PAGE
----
• Food, lodging and transportation if your search takes you away from home overnight
• Cab fares
• Employment agency fees
• Costs of printing resumes, business cards, postage, and advertising
6. Moving expenses to take your first job. As we just mentioned, job-hunting expenses incurred while looking for your first job are not deductible. But, moving expenses to get to that position are. And you get this write-off even if you don't itemize.
To qualify for the deduction, your first job must be at least 50 miles away from your old home. If you qualify, you can deduct the cost of getting yourself and your household goods to the new area, including 16 ½ cents per mile for driving your own vehicle for a 2010 move, plus parking fees and tolls.
7. Military reservists’ travel expenses. Members of the National Guard or military reserve may tap a deduction for travel expenses to drills or meetings. To qualify, you must travel more than 100 miles from home and be away from home overnight. If you qualify, you can deduct the cost of lodging and half the cost of your meals, plus 50 cents per mile for 2010 for driving your own car to get to and from drills. In any event, add parking fees and tolls. You get this deduction regardless of whether you itemize.
8. Health insurance deduction to reduce self-employment tax. Business owners have always been allowed to deduct health insurance premiums for themselves and their family in computing adjusted gross income on the front page of Form 1040. For 2010, they can also deduct the cost of those health insurance premiums in calculating self-employment tax on Schedule SE.
The IRS has hidden this write-off on line 3 of Schedule SE. On that line, you are told to add your self-employment income from lines 1 and 2, subtract the amount claimed on line 29 of Form 1040 (your health insurance premiums) and enter the net amount on line 3. Since the write-off is not on a separate line and is not clearly identified, it will be far too easy for many self-employed persons to miss unless you are fully aware of this tax break and are looking for it.
9. Child-care credit. A credit is so much better than a deduction; it reduces your tax bill dollar for dollar. So missing one is even more painful than missing a deduction that simply reduces the amount of income that’s subject to tax.
If you pay your child-care bills through a reimbursement account at work, it's easy to overlook the child-care credit. Although only $5,000 in expenses can be paid through a tax-favored reimbursement account, up to $6,000 (for the care of two or more children) can qualify for the credit. So, if you run the maximum through a plan at work but spend even more for work-related child care, you can claim the credit on as much as $1,000 of additional expenses. That would cut your tax bill by at least $200.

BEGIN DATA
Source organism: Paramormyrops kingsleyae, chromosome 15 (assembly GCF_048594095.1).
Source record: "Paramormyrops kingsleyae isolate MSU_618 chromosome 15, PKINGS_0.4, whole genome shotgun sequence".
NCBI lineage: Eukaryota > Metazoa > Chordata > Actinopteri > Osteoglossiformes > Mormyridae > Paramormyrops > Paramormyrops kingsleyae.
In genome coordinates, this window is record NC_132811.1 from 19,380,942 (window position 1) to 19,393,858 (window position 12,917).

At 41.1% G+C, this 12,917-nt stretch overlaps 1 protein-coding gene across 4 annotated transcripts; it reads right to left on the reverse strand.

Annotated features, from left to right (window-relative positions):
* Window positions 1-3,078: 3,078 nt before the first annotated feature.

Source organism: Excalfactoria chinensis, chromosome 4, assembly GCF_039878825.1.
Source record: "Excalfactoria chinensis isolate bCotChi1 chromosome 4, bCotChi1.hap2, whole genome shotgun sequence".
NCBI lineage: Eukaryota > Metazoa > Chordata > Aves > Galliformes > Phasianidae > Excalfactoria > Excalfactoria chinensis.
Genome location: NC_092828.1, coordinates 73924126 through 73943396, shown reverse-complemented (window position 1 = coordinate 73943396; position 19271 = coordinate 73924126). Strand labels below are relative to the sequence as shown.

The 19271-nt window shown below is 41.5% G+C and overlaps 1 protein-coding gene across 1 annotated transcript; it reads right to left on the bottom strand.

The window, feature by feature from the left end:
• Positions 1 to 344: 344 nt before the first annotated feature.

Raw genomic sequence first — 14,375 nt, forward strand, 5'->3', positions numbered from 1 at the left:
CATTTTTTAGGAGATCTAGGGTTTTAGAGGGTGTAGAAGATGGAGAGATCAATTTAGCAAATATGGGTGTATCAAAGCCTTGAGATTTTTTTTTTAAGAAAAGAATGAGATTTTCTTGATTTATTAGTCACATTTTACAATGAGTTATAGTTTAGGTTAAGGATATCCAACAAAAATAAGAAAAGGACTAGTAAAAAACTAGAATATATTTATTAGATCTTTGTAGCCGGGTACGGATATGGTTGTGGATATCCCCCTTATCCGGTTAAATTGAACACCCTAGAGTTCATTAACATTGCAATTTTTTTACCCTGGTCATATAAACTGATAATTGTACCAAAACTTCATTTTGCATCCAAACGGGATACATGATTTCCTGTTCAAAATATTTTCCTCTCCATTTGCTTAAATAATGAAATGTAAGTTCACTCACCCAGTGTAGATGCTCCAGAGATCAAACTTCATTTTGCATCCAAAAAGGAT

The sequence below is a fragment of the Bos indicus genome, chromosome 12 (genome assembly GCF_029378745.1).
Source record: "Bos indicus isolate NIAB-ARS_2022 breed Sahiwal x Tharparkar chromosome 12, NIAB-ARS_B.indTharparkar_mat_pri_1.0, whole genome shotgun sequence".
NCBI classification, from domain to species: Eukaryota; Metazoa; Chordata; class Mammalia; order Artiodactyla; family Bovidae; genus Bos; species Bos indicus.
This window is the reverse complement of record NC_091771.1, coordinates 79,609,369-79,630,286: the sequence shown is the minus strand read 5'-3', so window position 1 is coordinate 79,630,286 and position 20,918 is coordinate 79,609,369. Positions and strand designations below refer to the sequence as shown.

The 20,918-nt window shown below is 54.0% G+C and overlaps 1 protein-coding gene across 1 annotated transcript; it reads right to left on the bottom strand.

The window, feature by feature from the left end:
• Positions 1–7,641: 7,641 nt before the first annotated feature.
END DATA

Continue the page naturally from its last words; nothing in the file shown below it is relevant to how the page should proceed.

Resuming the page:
10. Estate tax on income in respect of a decedent. This sounds complicated, but it can save you a lot of money if you inherited an IRA from someone whose estate was big enough to be subject to the federal estate tax.
Basically, you get an income-tax deduction for the amount of estate tax paid on the IRA assets you received. Let’s say you inherited a $100,000 IRA, and the fact that the money was included in your benefactor's estate added $45,000 to the estate-tax bill. You get to deduct that $45,000 on your tax returns as you withdraw the money from the IRA. If you withdraw $50,000 in one year, for example, you get to claim a $22,500 itemized deduction on Schedule A. That would save you $6,300 in the 28% bracket.
11. State tax paid last spring. Did you owe tax when you filed your 2009 state income tax return in the spring of 2010? Then, for goodness’ sake, remember to include that amount in your state-tax deduction on your 2010 return, along with state income taxes withheld from your paychecks or paid via quarterly estimated payments.
12. Refinancing points. When you buy a house, you get to deduct in one fell swoop the points paid to get your mortgage. When you refinance a mortgage, though, you have to deduct the points over the life of the loan. That means you can deduct 1/30th of the points a year if it’s a 30-year mortgage. That’s $33 a year for each $1,000 of points you paid -- not much, maybe, but don’t throw it away.
Even more important, in the year you pay off the loan -- because you sell the house or refinance again -- you get to deduct in one fell swoop all of the as-yet-undeducted points. There’s one exception to this sweet rule: If you refinance a refinanced loan with the same lender, you add the points paid on the latest deal to the leftovers from the previous refinancing -- and deduct that amount gradually over the life of the new loan.
13. Jury pay turned over to your employer. Many employers continue to pay their employees’ full salary while the workers serve on jury duty, and some require employees to turn over their jury pay they receive from the court to the company coffers. The only problem is that the IRS demands that you report those jury fees as taxable income. To even things out, you get to deduct the amount you pay to your employer.